Healing of a corneal epithelial defect occurs in phases and is completed when the regenerated epithelium forms adhesions to the underlying stroma.1,11
Common treatments available include tear supplementation5
and bandage contact lenses,12
and elimination of potentially epitheliotoxic preservatives and drugs.5,14
The newer treatments of treatment are amniotic membrane transplantation,15
allolimbal/autologous limbal cell transplant,4,16,17
acetylcholine and propolis extract,26
and a new biomaterial CxGelsix.27
Treatment by reconstruction with cultured corneal epithelial cells28
has also been tried.
Amniotic membrane transplantation has been shown to be effective in persistent epithelial defects resistant to conventional medical therapy.15,17
A possible mechanism of action is that it is a source of growth factors essential to the proliferation of the residual stem cell population.29
Likewise, autologous serum has been used in such circumstances to supply the ocular tissue with epidermal growth factor, vitamin A, transforming growth factor β, fibronectin, and other cytokines,7,30
and differentially modulates the proliferation of corneal and limbal cells.7,31
The recently recognised role of growth factors and the success of the amniotic membrane transplantation in the healing of persistent epithelial defect was the basis of our study. The cornea produces multiple growth factors such as epidermal growth factor (EGF) and fibroblast growth factor (FGF), neurotrophic growth factor which contribute to the maintenance of a healthy epithelial surface and its regeneration.23–24,32
Tsubota et al7
studied the in vitro cell migration in different concentrations of fetal calf serum and found them to be significantly higher than in serum free control media. The fact that fetal calf serum enhances cell migration and is very likely to be different from adult serum in terms of growth factors6,7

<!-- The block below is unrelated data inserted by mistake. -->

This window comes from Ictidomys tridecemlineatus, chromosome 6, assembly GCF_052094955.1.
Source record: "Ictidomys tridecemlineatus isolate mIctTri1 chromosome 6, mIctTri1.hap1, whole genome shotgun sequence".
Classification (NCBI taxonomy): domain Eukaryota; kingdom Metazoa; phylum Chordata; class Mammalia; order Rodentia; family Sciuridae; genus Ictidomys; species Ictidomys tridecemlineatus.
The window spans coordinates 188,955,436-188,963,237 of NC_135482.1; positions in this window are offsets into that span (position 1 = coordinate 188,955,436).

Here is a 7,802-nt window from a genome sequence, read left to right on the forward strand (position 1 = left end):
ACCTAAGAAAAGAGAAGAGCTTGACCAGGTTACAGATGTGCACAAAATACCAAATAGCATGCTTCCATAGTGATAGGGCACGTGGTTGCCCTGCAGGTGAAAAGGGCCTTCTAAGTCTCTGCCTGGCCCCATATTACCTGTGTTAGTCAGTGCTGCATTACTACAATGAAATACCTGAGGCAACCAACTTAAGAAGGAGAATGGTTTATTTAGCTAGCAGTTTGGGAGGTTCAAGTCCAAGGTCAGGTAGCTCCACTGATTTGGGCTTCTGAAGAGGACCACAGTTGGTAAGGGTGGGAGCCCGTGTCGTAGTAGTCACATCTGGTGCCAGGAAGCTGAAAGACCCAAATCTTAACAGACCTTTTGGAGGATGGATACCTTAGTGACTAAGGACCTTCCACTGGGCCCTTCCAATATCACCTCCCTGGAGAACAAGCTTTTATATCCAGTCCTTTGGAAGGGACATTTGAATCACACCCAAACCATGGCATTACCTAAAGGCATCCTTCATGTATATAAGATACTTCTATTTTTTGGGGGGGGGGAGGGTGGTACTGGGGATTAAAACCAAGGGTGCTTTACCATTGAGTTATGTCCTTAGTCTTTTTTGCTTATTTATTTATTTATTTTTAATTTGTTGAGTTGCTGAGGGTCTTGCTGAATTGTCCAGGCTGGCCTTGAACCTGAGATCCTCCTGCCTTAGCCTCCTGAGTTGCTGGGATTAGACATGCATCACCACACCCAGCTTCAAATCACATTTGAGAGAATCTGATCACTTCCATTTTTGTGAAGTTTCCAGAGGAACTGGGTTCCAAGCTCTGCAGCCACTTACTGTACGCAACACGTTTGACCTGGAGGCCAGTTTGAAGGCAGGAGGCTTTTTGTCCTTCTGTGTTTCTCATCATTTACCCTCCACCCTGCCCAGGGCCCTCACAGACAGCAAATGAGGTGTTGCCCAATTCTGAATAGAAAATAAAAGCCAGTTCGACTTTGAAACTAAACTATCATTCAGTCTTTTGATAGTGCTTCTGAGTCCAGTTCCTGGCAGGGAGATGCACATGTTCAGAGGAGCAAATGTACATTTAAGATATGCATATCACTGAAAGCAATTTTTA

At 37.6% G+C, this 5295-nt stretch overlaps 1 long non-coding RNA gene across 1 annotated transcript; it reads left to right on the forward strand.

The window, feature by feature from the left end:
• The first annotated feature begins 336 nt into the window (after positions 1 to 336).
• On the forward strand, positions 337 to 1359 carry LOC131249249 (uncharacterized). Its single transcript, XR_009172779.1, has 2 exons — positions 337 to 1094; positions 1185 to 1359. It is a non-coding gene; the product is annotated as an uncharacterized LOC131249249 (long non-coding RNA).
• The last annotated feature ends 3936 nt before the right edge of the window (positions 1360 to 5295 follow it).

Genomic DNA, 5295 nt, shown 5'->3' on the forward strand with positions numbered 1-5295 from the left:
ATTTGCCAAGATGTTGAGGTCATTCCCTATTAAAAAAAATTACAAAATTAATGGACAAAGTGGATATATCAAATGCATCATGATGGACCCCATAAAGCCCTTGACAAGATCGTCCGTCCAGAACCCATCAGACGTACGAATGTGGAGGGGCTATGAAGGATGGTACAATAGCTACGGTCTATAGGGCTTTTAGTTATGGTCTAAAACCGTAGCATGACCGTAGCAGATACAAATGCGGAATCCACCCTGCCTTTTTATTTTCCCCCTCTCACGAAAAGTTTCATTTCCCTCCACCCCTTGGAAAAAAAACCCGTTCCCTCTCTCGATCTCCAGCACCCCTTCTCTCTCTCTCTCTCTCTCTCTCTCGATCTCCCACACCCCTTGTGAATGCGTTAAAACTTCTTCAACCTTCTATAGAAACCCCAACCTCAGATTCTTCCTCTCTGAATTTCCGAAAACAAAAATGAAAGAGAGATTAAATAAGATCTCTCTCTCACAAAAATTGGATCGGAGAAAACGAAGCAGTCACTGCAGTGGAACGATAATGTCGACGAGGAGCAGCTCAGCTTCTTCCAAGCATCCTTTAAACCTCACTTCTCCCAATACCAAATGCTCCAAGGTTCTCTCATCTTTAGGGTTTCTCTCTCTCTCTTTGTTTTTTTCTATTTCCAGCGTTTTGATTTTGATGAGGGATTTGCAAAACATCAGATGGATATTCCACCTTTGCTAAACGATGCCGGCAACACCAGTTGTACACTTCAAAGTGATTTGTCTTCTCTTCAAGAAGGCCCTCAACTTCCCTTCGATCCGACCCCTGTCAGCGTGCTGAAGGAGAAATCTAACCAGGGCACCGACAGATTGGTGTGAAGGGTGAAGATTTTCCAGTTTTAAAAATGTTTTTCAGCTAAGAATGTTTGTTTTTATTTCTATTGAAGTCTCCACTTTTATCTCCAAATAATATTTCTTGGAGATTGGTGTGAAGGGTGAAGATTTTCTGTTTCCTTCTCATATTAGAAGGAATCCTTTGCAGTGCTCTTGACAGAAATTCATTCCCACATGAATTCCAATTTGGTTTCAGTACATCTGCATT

warranted an evaluation.
The reason why serum is of benefit to the ocular surface is not entirely clear but probably owes its efficacy to the presence of factors such as EGF, vitamin A, acidic and basic FGF, fibronectin, nerve growth factor, substance P, antiproteases like α2 macroglobulin, and enhanced mucin expression due to the serum.7,30
Umbilical cord serum presumably has these factors in a higher concentration although a formal comparison of the exact levels of these factors in both the sera does not find a mention in the literature. The support for this presumption comes from the fact that umbilical cord serum has been used extensively as a source of stem cells in treating haematopoietic malignancies and fetal calf serum is used commonly for cell and tissue cultures.6–8
A complete analysis of the growth factors in both cord blood serum and autologous serum would have eliminated all speculation but could not be accomplished for lack of facilities.
Our findings corroborated our hypothesis as we found a significantly higher rate of healing in the cord serum group when measuring the areas and perimeters on serial photographs in an automated manner using the software Image Pro Plus, thereby eliminating all measure of human error and accounting for irregular healing patterns.11